Mary Crow Dog was born at a hospital, which was rare for a Lakota birth at the time.
Mary Crow Dog and her friends were driving when they got a flat tire. They stopped to fix the flat tire while a nearby white farmer called the police on them. He accused them of trying to burn his house on fire and Mary and her friends were thrown in jail for two days until found not guilty.
In 1971, Mary met her future husband Leonard and joined the American Indian Movement.
Mary Crow Dog had a dream about white men coming into her land and killing women and children.
Mary gave birth to her first son during the siege of Wounded Knee.
Leonard, Mary's husband, was sentenced to prison in New York for acts committed during the siege of Wounded Knee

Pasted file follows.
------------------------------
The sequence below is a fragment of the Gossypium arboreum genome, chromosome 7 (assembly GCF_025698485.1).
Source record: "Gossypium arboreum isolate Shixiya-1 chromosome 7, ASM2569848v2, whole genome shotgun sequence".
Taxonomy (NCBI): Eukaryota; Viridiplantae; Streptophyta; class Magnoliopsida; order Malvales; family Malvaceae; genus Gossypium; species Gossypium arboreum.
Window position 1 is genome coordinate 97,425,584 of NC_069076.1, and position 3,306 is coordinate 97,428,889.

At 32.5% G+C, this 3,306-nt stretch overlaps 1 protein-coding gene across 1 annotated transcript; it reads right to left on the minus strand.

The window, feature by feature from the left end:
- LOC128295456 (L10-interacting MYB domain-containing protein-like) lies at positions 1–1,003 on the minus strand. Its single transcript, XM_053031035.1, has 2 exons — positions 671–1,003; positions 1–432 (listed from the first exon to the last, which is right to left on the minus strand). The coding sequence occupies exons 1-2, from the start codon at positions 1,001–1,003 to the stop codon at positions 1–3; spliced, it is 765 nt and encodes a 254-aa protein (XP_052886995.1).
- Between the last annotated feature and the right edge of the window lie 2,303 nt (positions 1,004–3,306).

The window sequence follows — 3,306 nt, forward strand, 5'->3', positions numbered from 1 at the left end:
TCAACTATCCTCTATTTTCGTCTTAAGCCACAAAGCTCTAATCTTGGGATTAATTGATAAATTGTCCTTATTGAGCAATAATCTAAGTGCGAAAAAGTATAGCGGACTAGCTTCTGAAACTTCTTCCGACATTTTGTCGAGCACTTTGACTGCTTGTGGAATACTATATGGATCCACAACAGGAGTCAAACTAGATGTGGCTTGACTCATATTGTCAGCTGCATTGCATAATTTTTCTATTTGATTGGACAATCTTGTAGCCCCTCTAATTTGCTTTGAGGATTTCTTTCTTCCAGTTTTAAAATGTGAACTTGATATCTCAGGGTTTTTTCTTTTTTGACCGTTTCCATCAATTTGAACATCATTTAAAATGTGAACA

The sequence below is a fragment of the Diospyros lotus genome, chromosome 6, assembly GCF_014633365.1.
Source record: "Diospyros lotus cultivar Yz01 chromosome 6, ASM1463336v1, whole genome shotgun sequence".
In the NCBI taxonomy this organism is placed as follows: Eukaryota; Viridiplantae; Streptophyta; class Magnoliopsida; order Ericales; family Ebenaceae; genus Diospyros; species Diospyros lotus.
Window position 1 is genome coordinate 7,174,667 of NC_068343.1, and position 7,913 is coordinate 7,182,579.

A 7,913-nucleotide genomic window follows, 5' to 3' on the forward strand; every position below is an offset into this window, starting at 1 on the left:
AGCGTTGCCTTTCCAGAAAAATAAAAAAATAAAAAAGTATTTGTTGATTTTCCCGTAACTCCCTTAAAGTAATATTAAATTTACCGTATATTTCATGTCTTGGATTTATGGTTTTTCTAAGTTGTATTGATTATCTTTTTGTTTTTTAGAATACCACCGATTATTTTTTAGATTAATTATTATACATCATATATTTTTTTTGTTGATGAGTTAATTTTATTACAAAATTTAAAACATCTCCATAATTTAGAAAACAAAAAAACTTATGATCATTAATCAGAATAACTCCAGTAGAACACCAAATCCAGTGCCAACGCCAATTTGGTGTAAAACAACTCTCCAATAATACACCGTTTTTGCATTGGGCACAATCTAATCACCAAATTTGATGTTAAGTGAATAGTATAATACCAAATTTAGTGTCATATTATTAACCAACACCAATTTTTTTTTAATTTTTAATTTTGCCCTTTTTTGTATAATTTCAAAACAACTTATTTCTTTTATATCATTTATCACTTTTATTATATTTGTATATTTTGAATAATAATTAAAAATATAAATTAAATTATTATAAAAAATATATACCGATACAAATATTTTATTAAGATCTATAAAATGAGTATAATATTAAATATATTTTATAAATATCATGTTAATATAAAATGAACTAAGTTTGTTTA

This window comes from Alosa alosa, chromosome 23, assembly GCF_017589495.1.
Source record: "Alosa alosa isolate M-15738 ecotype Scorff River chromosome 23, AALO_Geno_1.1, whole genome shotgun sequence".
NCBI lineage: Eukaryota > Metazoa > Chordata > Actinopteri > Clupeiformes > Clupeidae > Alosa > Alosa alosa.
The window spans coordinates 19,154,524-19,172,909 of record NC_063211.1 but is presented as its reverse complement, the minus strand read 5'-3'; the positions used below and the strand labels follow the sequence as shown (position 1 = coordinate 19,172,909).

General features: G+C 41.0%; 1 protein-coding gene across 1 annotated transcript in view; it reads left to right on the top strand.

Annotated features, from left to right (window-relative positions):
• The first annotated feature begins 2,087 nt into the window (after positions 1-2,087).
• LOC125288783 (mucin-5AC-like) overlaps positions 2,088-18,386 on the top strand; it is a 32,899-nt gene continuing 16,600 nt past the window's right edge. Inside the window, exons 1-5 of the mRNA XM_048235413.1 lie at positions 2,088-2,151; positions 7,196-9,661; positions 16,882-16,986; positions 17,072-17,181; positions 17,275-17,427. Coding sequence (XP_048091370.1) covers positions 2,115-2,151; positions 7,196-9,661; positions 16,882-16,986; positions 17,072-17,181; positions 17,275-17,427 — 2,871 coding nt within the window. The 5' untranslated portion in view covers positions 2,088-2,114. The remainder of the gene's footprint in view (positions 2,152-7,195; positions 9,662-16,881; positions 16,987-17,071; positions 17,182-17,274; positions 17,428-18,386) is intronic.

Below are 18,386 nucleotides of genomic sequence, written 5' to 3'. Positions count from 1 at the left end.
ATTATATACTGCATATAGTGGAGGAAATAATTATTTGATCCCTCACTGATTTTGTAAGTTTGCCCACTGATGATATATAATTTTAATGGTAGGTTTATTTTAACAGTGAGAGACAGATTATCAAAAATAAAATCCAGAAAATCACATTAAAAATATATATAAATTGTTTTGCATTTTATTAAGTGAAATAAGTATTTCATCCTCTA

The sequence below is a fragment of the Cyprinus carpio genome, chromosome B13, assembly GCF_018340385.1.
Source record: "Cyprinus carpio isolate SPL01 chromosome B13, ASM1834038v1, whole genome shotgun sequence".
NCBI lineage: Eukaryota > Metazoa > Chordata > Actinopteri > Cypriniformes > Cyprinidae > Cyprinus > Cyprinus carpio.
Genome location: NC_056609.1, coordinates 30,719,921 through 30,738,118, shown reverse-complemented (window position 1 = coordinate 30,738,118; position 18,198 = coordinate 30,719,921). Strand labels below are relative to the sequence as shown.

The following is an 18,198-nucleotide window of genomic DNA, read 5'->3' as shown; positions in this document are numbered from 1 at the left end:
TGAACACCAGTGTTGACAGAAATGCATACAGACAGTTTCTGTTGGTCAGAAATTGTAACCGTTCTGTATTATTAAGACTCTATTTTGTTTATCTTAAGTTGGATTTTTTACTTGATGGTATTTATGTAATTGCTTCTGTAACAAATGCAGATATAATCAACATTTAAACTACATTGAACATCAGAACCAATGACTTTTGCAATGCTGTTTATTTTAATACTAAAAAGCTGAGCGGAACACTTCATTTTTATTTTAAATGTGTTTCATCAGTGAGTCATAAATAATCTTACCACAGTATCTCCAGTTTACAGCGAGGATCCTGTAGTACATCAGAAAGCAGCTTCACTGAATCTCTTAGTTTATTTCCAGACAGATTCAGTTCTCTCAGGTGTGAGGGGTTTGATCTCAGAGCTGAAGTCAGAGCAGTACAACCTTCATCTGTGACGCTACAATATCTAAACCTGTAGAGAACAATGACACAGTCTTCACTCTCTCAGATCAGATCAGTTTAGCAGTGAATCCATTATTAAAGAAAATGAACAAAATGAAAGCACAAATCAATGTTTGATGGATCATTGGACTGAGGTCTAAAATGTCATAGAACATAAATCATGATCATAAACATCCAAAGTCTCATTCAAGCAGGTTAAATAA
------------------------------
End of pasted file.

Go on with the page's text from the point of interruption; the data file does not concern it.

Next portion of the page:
Mary moved to New York with her first son to be able closer to Leonard. Mary learned a lot while she was in New York, and it opened her eyes to some of the Sioux actions. She strayed a bit from the culture once she returned to her place of birth, and had trouble readjusting. This was a big turning point in Mary Crow Dog's life.
Leonard was released from New York and went back home. Mary noticed that he too had changed some of his Sioux attitudes and it took him a while to readjust.
Mary participated in a traditional sundance. She felt a religious experience and said she felt like a true Lakota woman.